Ecological and human issues are at the heart of our current concerns. We can no longer pretend that nothing has happened, and more and more of us eat organic, quality, local food, prefer healthy cosmetics, make our own household products… It is in this continuity that the notion of sustainable decoration, or slow deco, is embedded. When we know that the French decoration market is between 16 and 24 billion euros in 2017 (28 billion for the clothing market), we can only imagine the real environmental and human impact of our eco-consumption. The one I want to talk about is a balance, specific to each one, combining sustainability, ecology, respect for health, aesthetics, authenticity, simplicity, naturalness, quality, local, solidarity, sharing and joy.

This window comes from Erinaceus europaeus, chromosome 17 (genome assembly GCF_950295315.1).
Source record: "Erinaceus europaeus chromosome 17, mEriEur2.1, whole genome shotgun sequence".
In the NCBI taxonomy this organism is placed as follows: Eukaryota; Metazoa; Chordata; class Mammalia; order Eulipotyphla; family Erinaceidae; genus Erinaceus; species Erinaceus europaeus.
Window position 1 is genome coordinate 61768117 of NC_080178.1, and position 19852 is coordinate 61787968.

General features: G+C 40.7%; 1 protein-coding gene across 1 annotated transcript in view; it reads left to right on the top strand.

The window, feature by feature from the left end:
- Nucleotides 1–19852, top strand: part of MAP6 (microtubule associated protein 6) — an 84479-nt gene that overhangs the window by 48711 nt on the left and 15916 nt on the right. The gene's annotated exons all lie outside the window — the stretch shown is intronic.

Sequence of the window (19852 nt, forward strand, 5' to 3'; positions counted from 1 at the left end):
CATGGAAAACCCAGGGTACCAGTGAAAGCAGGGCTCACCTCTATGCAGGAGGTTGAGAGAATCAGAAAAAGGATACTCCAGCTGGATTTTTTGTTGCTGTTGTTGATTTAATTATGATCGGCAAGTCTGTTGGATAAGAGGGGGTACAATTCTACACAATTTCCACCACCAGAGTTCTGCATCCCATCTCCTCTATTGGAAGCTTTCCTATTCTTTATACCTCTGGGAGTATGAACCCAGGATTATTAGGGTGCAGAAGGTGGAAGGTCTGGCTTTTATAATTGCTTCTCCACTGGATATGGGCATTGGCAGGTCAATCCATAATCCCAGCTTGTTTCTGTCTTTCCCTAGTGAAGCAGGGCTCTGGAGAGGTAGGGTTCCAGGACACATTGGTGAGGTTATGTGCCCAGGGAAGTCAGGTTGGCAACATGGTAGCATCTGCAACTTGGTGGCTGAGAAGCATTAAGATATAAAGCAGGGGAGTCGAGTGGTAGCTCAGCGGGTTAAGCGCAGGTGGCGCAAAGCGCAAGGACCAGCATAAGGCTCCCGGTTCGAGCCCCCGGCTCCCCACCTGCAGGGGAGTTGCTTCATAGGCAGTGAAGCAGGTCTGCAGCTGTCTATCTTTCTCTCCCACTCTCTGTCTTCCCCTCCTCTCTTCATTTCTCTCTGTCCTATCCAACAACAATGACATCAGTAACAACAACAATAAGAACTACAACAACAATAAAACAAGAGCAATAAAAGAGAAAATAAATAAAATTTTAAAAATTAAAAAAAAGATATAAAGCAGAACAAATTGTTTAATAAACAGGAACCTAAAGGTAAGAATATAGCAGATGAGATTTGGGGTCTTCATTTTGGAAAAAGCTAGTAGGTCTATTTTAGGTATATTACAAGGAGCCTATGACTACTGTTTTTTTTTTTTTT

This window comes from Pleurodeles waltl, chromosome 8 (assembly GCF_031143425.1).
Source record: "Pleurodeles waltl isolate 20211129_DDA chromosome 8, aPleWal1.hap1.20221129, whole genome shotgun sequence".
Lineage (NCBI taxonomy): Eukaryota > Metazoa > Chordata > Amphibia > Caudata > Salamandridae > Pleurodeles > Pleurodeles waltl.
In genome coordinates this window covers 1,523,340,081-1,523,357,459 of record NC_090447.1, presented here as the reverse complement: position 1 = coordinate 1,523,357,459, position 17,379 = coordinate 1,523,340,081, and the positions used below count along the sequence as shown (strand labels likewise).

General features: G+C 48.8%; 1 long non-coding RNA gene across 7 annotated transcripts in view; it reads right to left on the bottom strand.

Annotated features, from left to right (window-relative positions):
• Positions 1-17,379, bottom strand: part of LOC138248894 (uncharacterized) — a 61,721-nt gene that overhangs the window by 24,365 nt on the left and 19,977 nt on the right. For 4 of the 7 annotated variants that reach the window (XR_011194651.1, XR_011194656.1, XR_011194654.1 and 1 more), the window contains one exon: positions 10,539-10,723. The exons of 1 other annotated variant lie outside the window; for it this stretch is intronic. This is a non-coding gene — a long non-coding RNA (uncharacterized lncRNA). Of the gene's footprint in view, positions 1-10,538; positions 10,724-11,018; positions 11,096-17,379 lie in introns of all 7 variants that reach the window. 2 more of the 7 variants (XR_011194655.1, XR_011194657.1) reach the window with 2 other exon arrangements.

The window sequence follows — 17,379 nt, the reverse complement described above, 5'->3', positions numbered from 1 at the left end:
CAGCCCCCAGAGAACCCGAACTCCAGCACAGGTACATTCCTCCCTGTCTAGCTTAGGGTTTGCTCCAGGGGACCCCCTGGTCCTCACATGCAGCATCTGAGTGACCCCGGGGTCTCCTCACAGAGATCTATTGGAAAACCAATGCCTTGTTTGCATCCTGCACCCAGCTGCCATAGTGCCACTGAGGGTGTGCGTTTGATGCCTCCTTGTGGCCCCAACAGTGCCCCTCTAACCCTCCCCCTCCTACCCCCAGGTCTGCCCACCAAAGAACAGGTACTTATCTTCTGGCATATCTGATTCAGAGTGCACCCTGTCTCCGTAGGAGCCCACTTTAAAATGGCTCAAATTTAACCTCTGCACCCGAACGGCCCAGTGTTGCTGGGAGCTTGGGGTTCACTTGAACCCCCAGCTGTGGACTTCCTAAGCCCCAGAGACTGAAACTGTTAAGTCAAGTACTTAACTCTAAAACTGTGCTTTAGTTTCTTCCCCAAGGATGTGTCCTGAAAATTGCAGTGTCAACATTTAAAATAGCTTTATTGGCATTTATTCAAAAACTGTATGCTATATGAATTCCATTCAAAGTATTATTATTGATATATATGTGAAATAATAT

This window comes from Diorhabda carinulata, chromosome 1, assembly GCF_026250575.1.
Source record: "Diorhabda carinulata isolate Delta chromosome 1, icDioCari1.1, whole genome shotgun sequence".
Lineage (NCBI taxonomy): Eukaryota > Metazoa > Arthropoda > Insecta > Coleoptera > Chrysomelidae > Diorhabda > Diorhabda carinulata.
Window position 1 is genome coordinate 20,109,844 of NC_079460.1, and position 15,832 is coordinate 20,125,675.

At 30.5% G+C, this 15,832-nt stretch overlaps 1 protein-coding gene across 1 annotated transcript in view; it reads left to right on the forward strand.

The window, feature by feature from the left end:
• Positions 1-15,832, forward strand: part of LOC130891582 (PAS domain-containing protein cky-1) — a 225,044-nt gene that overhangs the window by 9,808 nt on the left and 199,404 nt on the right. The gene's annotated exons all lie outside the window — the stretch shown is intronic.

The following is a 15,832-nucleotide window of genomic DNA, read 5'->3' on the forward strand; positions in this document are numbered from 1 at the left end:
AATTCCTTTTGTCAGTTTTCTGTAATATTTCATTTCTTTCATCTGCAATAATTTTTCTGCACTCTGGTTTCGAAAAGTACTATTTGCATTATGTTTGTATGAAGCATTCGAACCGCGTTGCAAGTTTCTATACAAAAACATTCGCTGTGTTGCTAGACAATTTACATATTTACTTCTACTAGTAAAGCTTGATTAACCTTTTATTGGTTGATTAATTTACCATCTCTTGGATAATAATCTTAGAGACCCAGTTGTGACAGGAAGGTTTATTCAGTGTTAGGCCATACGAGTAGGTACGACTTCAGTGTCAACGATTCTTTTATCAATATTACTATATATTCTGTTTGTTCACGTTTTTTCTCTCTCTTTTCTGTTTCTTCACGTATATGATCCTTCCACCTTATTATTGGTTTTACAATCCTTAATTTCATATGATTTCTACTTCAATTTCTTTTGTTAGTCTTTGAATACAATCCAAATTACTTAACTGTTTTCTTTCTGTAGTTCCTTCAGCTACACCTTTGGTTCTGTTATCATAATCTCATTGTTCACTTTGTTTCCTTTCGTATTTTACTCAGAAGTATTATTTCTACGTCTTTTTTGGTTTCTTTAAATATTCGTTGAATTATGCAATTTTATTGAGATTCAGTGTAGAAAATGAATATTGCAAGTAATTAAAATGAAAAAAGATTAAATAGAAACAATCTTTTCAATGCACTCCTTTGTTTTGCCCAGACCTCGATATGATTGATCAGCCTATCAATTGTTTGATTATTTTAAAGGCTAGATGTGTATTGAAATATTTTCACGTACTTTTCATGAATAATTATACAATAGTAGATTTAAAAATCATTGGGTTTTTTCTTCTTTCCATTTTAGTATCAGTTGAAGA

Many terms share this common philosophy, it is not always easy to find your way around. Slow deco combines the visions of eco-responsible decoration, moderate minimalism, kinfolk and green deco.


The notion of eco-responsibility is a new word that echoes the protection of nature and the environment. It is about “doing” and consuming with a reduced impact on the earth by favouring local production, renewable and abundant materials.


Kinfolk, originally an American magazine, whose style has spread all over the world. It is a question of praising slow life through chic and singular interiors. The Kinfolk style promotes simplicity through natural tones, a mixture of old-fashioned objects, raw, rural, minimalist….